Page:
Shortly after my stay at the Setai Fifth Avenue it was announced that, as of mid-January 2013, it’s to be rebranded as a Langham Place. Going on my experience to date of that particular sub-brand in Asia, that will mean a few splurges of pink here and there, a new typeface but the same corporate slickness that’s already in place now. Given that the Setai Fifth Avenue is still a box-fresh, state of the art product, it would be unusual if they did much else to it. Time will tell.
If you visit before then, expect something pared down and so Zen-adjacent as to resemble a slowly defrosting x-ray of a five-star business hotel. And you know what? Sometimes that’s precisely what you want. I travel to New York frequently, and the main reason is for work. Ever tried working in a room at the Plaza? Good luck finding somewhere in your room to balance your laptop. Actually, good luck with the Plaza full stop. The two Andaz properties get it right, as do a few others. The shiny, skyscraping new Setai, with its strange and inelegant corrugated windows, right next to the Empire State, is in the same vein. You could move in here for a month and nothing would offend. There’d be no “it’s the wallpaper or me” moment.
I stayed in a twin room on the 10th floor, with a partial view of the Chrysler and Emery Roth’s MetLife Building. These are my two favourite structures in midtown as well as two of the most destroyed icons in sci-fi history. An east side Avenue window gives you a glimpse of both. Now, if one wanted to be unkind, you could call my room bland. There was a hell of a lot of taupe. And someone must have looked really hard to find art so… invisible. But the space was big, well lit, with perfect bedding and a very well thought out design. A desk runs along one wall and sits in a T-shape, allowing two people to work at the same time. Far more than a choice of pillow fabrication or gratis amenities on arrival (of which there were none), I find this crucial. Oddly, there’s only one mid-placed bedside reading light, so if you’re sharing, the last one up turns off the light. But during the day, all is well.
The angular, outwardly leaning construction of some of the windows gives a nice feeling of extra space, even if it looks awkward from the street. My bathroom was at the bigger end of the spectrum for New York, with marble fittings, a grey/white palette and a tub big enough for two. Bathroom products have a tropical fruit and coconut fragrance and are branded Lorenzo Villoresi Firenzi. I’d never encountered the range before and found it quite lovely. But one imagines that Langham Place will have other ideas – it’s a cheap and easy rebranding tactic.
I only saw one other guest during two visits to the windowless gym downstairs (unusual, given that the property was sold out), but there are enough cardio machines for an unexpected rush and they are all of the super modern plug-in-your-iPod variety. Two niggles: there were no towels on one visit, and the scales weren’t working.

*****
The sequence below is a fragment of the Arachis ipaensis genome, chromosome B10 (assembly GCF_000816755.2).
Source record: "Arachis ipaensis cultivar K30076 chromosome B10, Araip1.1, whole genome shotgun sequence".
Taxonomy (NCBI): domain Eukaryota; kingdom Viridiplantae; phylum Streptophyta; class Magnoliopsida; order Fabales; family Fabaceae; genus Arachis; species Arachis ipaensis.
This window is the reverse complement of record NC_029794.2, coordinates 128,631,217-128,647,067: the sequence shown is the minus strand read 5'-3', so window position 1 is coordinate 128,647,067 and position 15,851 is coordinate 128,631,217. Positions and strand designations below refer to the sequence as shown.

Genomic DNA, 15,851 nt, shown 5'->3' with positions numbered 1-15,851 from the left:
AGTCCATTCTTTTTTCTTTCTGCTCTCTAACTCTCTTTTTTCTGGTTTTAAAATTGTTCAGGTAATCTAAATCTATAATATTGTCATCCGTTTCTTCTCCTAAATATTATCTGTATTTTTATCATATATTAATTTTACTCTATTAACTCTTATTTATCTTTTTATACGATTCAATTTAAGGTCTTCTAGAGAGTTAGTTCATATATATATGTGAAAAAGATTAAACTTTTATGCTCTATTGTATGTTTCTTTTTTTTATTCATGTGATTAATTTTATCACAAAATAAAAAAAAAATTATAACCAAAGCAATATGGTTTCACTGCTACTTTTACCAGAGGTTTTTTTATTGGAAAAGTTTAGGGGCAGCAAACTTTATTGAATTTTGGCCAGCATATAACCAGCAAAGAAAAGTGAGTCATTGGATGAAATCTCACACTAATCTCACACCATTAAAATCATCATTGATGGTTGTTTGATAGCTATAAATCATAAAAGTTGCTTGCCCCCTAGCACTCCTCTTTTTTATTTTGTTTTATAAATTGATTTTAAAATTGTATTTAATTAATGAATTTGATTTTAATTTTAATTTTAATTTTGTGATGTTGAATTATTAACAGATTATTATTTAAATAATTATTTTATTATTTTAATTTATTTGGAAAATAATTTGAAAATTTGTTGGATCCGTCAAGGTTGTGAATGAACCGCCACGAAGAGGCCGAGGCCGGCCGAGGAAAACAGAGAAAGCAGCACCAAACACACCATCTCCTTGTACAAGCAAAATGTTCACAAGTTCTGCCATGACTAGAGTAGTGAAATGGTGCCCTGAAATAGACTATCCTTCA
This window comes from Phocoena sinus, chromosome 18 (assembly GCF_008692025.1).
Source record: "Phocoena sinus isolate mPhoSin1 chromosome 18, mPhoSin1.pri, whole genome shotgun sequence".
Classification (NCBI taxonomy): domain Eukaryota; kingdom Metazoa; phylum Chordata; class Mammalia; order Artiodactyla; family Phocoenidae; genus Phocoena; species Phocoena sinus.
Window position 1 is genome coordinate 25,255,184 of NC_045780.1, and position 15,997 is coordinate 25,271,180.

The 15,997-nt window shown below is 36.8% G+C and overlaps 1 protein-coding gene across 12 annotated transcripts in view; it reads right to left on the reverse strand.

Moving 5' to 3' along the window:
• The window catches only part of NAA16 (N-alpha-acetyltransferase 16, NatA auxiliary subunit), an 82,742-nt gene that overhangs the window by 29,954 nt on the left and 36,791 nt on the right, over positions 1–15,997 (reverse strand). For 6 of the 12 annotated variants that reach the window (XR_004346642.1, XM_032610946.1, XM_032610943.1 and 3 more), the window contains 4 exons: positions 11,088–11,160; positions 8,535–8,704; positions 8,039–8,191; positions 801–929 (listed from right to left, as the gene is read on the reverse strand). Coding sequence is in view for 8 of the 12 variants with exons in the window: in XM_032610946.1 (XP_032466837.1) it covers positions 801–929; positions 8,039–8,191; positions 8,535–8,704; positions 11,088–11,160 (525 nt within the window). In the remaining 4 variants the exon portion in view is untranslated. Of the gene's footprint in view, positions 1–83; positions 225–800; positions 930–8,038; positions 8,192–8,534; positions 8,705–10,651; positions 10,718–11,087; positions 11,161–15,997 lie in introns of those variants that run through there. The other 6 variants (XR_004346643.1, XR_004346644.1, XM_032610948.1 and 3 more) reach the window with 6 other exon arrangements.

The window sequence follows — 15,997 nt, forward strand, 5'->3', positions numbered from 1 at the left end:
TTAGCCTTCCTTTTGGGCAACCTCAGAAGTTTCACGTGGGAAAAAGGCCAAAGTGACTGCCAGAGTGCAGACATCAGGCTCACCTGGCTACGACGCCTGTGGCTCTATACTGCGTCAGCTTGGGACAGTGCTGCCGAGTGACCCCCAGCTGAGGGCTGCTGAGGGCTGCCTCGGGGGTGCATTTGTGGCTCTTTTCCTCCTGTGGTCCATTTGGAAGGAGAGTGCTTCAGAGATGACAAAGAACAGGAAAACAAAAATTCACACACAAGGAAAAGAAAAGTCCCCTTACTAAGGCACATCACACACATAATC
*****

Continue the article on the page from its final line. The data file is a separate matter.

One floor up, there’s an immense spa. I had a truly excellent, no-nonsense, hourlong deep tissue massage, but didn’t have time to lounge around using the steam rooms, plunge pools and other areas. Given the chance and a clear morning to recover from jetlag or as a weekend treat, I’d certainly like to. It’s expansive and clinical without being glacial – the perfect urban spa perhaps. As is often the way, I hobbled around in slippers that were designed for a petite young lady rather than someone six foot, heavyset and substantial of foot.
Where it really shines is on the plate: Michael White’s kitchen turns out muscular, expert dishes that take Italian cuisine on holiday to the Côte d’Azur.
There’s a very big and very boring cocktail bar at ground level, which manages to keep the lobby free for the business of being a lobby. I’d be more than happy to take a half hour meeting there, or have a nightcap, but given the choice I’d much rather head to Ai Fiori upstairs. The Setai Fifth Avenue’s restaurant has quickly become one of the most reliable, if vanilla, business lunch spots in midtown. The room clearly cost a fortune, but there’s nothing really worth telling you about it – it’s decorous, comfortable, slick and nicely lit. There are expensive flowers and proper table clothes. The staff are all on the ball and the bar is nicer than the one downstairs.
Where it really shines is on the plate: Michael White’s kitchen turns out muscular, expert dishes that take Italian cuisine on holiday to the Côte d’Azur. The pastas are swank if miniscule. I loved the agnolotti, which is stuffed with veal, with a corn purée, charred corn, veal jus and basil, but my delight in the flavour was balanced by a frustrated desire to eat ten more plates of it. A chicken dish with piquillo peppers and fregola was moist and splendid. A side of zucchini with fried squash blossom, mozzarella and anchovy was light and salty. New York critics have been hurling accolades at White for this restaurant, and while his room doesn’t have the presence of, say, The Four Seasons, I can think of no better place in the area for this kind of lunch or dinner. I also have to thank Ai Fiori for introducing me to Hudson Flower, my cheese discovery of the year. It’s a soft, gooey sheep’s cheese with a herbed rind of lemon thyme, rosemary and juniper. It’s a delicate and lovely thing. Like that agnolotti, I imagine it would be enough to bring out the gourmand in anybody.
The Setai Fifth Avenue, 400 5th Avenue, New York, NY 10018 USA
(212) 695 4005; capellahotels.com/newyork